Justine Greening questions scraping faith school discrimination cap

Former education secretary questions government’s proposal to abolish faith school cap on the number of pupil’s admitted based on religious grounds

Former education secretary, Justine Greening, has questioned the government’s proposal to abolish the rule that new faith schools should not be able to select more than half of their pupils on religious grounds – casting fresh doubt on the wisdom of removing the 50% cap.

Speaking to TES, Ms Greening said abolishing the cap would not help schools ‘bring children together’ or prepare them for life in ‘modern Britain’. Despite believing the 50% discrimination cap has had ‘some shortcomings’, she concluded that she is ‘… not sure that that particularly means you necessarily need to remove it.’

Chair of the Accord Coalition, the Reverend Stephen Terry, said, “Accord strongly supports Justine Greening’s intervention. The messages from academia and history clearly demonstrate that trust and friendships between people from different backgrounds flourish when they grow up and learn together in the same schools. Abolishing the discrimination cap would send a potentially dangerous signal that it was okay for schools to create religious and ethnic ghettos.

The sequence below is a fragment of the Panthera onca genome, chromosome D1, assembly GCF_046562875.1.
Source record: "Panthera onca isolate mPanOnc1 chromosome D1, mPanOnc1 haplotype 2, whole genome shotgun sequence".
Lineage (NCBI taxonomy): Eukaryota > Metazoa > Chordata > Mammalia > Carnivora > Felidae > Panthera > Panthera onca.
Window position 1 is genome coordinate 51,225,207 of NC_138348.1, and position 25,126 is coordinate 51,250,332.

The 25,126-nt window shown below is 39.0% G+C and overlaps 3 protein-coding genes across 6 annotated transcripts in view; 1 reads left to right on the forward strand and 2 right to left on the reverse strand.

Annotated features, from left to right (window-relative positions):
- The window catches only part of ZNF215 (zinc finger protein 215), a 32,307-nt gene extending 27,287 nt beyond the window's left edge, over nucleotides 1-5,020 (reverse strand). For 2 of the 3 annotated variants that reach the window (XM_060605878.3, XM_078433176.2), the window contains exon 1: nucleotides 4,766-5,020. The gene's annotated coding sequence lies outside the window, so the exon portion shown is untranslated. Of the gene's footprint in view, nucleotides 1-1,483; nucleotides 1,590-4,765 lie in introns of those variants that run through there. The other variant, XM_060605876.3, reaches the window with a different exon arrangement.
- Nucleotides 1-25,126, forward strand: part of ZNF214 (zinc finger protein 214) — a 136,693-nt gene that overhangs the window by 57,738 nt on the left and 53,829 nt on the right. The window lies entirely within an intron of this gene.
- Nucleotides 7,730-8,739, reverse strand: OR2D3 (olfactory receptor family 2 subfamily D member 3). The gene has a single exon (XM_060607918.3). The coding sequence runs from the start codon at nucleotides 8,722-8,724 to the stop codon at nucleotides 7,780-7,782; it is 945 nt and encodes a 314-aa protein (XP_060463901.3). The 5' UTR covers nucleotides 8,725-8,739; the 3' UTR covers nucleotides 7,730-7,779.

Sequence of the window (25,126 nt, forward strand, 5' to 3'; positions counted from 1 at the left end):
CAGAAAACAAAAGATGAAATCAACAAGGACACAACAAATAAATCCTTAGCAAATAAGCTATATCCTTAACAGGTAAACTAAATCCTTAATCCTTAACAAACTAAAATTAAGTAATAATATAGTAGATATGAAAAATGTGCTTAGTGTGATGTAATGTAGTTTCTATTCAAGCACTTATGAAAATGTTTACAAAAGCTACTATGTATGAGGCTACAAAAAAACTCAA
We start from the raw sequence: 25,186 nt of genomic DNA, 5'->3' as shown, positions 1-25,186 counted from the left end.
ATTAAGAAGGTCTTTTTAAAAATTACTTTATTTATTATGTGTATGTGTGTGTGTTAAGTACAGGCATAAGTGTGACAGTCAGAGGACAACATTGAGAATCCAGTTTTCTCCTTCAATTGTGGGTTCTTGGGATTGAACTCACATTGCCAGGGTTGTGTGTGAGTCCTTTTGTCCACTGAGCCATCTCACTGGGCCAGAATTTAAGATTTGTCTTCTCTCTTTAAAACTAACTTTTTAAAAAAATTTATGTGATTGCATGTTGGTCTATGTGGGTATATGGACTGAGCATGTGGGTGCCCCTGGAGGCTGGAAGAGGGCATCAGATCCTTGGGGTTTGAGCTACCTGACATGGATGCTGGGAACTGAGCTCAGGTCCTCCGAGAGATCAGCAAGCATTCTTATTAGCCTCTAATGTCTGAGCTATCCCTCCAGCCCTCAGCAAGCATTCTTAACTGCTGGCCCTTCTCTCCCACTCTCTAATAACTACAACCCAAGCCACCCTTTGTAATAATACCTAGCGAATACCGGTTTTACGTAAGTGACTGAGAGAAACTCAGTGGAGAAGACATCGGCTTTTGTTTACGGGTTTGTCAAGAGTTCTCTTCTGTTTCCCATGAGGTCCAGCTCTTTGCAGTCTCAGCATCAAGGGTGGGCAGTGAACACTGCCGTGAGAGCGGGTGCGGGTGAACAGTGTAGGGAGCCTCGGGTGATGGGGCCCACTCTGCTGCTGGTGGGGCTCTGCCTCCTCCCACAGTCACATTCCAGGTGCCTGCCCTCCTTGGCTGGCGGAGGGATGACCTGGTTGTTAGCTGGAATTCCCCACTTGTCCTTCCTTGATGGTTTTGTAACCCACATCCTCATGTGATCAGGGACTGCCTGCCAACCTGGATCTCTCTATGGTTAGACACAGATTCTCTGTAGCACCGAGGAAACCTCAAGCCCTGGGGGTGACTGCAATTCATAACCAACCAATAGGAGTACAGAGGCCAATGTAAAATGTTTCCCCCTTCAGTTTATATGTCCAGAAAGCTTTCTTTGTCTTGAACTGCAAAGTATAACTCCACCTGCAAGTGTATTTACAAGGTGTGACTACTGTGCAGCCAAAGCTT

‘The government should heed the comments from across civil society that question the wisdom of scrapping the cap. The cap should be maintained and extended to existing faith schools, not abolished. Future generations will not thank us if we leave a legacy of fragmentation or division.”

Research conducted by the DfE has drawn attention to the positive effect on the growth of trust and social cohesion from ethnic and religious mixing in schools. Last August it published a study it commissioned on this topic, which found religious and ethnic mixing in schools had a ‘significant’ impact in reducing anxiety and increasing liking between people from different backgrounds.

A range of educational, civil society and other leaders have come out against scrapping the cap. This included, in January, the Children Rights Alliance for England. In 2016 Accord helped organise an open letter from 76 figures across British civic life in support of the cap. A September 2017 report into integration by the All Party Parliamentary Group for Social Integration warned:

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‘Whilst ensuring that young people meet and mix with others from different cultures at school arguably represents our best hope of building a Britain in which we are truly capable of looking beyond our differences, our country’s school system too often reinforces and replicates division between communities.’

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